The Chlamydia Effector TarP Mimics the Mammalian LD Motif of Paxillin to Subvert the Focal Adhesion Kinase During Invasion

Tristan Thwaites, Ana T Nogueira, Ivan Campeotto, Ana P Silva, Scott S Grieshaber, Rey A Carabeo

Research output: Contribution to journalArticle

17 Citations (Scopus)
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Abstract

Host cell signal transduction pathways are often targets of bacterial pathogens, especially during the process of invasion when robust actin remodeling is required. We demonstrate that the host cell focal adhesion kinase (FAK) was necessary for the invasion by the obligate intracellular pathogen Chlamydia caviae. Bacterial adhesion triggered the transient recruitment of FAK to the plasma membrane to mediate a Cdc42- and Arp2/3-dependent actin assembly. FAK recruitment was via binding to a domain within the virulence factor TarP that mimicked the LD2 motif of the FAK-binding partner paxillin. Importantly, bacterial two-hybrid and quantitative imaging asays revealed a similar level of interaction between paxillin-LD2 and TarP-LD. The conserved leucine residues within the L(D/E)xLLxxL motif were essential to the recruitment of FAK, Cdc42, p34Arc, and actin to the plasma membrane. In the absence of FAK, TarP-LD-mediated F-actin assembly was reduced, highlighting the functional relevance of this interaction. Together, the data indicate that a prokaryotic version of the paxillin LD2 domain targets the FAK signaling pathway, with TarP representing the first example of an LD-containing Type III virulence effector.

Original languageEnglish
Pages (from-to)30426-30442
Number of pages17
JournalThe Journal of Biological Chemistry
Volume289
Issue number44
Early online date5 Sep 2014
DOIs
Publication statusPublished - 31 Oct 2014

Fingerprint

Paxillin
Focal Adhesion Protein-Tyrosine Kinases
Chlamydia
Actins
Pathogens
Cell membranes
Multimodal Imaging
Cell Membrane
Bacterial Adhesion
Signal transduction
Virulence Factors
Cell Adhesion
Leucine
Virulence
Signal Transduction
Adhesion
Imaging techniques

Keywords

  • actin
  • bacterial pathogenesis
  • cell biology
  • chlamydia
  • PTK2 protein-tyrosine kinase 2 (PTK2) (focal adhesion kinase (FAK)
  • signaling
  • virulence factor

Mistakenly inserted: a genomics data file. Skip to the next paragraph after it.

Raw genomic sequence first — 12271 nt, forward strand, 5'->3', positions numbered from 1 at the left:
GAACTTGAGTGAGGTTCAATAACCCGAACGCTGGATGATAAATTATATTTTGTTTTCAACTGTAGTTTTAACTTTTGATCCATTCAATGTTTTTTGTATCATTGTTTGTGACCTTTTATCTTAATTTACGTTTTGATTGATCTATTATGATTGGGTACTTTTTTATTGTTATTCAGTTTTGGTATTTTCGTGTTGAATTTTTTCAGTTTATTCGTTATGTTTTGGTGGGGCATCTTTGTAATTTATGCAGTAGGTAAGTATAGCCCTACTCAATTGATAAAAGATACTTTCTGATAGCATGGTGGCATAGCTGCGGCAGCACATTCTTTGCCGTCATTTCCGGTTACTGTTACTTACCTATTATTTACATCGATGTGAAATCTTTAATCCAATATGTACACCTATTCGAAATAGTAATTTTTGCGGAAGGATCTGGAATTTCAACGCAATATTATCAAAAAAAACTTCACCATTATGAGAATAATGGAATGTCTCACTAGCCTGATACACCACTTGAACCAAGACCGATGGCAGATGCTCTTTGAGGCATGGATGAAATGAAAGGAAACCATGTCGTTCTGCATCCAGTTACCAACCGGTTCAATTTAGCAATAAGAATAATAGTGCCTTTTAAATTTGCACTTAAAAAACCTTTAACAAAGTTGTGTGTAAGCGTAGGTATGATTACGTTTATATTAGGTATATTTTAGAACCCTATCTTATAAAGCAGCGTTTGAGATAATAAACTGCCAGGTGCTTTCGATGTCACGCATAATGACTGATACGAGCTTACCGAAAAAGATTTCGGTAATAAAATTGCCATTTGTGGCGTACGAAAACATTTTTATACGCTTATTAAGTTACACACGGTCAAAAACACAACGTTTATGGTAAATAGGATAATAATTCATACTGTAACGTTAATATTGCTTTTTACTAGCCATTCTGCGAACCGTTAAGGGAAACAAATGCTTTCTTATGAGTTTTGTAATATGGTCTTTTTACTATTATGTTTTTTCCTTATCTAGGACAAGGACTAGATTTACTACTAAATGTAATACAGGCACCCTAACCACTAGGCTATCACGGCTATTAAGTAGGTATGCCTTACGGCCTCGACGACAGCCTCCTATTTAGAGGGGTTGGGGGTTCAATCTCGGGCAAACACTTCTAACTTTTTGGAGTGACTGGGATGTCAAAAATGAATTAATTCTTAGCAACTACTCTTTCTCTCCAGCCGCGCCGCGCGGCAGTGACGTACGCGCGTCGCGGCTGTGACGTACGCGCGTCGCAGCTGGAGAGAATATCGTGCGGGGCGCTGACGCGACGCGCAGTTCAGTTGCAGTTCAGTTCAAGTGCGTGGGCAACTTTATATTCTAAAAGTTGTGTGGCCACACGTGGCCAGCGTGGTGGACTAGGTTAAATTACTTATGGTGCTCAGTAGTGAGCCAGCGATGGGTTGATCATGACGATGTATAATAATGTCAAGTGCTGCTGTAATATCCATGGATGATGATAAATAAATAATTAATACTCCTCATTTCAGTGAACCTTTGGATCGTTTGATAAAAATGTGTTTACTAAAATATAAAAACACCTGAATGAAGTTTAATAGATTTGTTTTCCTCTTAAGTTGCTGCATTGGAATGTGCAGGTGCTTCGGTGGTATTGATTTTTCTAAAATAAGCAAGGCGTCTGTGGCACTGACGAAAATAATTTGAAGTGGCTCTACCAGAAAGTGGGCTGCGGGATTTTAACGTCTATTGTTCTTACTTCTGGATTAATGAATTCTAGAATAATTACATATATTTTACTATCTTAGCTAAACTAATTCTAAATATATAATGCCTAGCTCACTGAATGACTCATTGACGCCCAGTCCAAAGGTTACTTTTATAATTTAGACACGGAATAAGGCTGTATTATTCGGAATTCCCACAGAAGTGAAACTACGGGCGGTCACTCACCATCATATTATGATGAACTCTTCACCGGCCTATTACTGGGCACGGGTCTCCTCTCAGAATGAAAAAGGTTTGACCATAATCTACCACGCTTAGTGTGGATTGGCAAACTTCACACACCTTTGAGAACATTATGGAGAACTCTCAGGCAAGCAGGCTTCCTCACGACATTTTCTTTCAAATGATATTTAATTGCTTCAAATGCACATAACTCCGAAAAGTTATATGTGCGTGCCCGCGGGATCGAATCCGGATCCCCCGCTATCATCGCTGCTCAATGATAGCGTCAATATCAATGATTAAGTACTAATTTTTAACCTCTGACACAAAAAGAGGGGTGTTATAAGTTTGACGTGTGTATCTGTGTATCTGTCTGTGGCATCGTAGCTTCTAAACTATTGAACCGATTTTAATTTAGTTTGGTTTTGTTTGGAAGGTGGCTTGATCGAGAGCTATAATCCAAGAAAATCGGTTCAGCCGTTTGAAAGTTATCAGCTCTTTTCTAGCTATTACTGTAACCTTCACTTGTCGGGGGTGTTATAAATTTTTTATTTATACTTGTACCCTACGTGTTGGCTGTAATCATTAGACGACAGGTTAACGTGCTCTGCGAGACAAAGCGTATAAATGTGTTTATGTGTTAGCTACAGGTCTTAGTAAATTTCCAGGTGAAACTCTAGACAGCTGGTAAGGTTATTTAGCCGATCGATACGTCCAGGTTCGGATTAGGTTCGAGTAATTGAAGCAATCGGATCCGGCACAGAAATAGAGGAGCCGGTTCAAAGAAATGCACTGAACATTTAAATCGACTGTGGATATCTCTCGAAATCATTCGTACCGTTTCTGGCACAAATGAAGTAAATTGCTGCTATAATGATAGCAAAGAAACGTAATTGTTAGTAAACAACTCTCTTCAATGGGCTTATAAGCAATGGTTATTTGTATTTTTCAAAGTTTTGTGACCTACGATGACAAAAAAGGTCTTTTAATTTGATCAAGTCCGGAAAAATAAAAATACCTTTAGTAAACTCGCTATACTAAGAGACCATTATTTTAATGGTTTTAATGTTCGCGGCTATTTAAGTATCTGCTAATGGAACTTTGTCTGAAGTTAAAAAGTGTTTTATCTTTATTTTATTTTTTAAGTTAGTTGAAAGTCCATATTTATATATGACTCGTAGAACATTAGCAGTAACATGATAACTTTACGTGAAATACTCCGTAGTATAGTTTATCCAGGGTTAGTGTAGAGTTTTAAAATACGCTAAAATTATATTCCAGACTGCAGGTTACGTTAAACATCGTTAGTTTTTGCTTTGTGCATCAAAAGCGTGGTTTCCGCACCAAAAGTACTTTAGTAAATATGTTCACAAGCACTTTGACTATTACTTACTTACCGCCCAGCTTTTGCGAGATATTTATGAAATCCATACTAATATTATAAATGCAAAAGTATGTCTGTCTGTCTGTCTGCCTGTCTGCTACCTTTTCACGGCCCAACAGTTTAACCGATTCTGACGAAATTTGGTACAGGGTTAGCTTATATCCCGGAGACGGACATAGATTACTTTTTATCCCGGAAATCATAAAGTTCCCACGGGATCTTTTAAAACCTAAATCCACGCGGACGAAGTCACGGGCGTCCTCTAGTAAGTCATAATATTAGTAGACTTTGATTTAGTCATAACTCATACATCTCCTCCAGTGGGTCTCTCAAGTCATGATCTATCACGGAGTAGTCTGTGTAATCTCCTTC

Cite this

The Chlamydia Effector TarP Mimics the Mammalian LD Motif of Paxillin to Subvert the Focal Adhesion Kinase During Invasion. / Thwaites, Tristan; Nogueira, Ana T; Campeotto, Ivan; Silva, Ana P; Grieshaber, Scott S; Carabeo, Rey A.

In: The Journal of Biological Chemistry, Vol. 289, No. 44, 31.10.2014, p. 30426-30442.

Research output: Contribution to journalArticle

Thwaites, Tristan ; Nogueira, Ana T ; Campeotto, Ivan ; Silva, Ana P ; Grieshaber, Scott S ; Carabeo, Rey A. / The Chlamydia Effector TarP Mimics the Mammalian LD Motif of Paxillin to Subvert the Focal Adhesion Kinase During Invasion. In: The Journal of Biological Chemistry. 2014 ; Vol. 289, No. 44. pp. 30426-30442.
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abstract = "Host cell signal transduction pathways are often targets of bacterial pathogens, especially during the process of invasion when robust actin remodeling is required. We demonstrate that the host cell focal adhesion kinase (FAK) was necessary for the invasion by the obligate intracellular pathogen Chlamydia caviae. Bacterial adhesion triggered the transient recruitment of FAK to the plasma membrane to mediate a Cdc42- and Arp2/3-dependent actin assembly. FAK recruitment was via binding to a domain within the virulence factor TarP that mimicked the LD2 motif of the FAK-binding partner paxillin. Importantly, bacterial two-hybrid and quantitative imaging asays revealed a similar level of interaction between paxillin-LD2 and TarP-LD. The conserved leucine residues within the L(D/E)xLLxxL motif were essential to the recruitment of FAK, Cdc42, p34Arc, and actin to the plasma membrane. In the absence of FAK, TarP-LD-mediated F-actin assembly was reduced, highlighting the functional relevance of this interaction. Together, the data indicate that a prokaryotic version of the paxillin LD2 domain targets the FAK signaling pathway, with TarP representing the first example of an LD-containing Type III virulence effector.",
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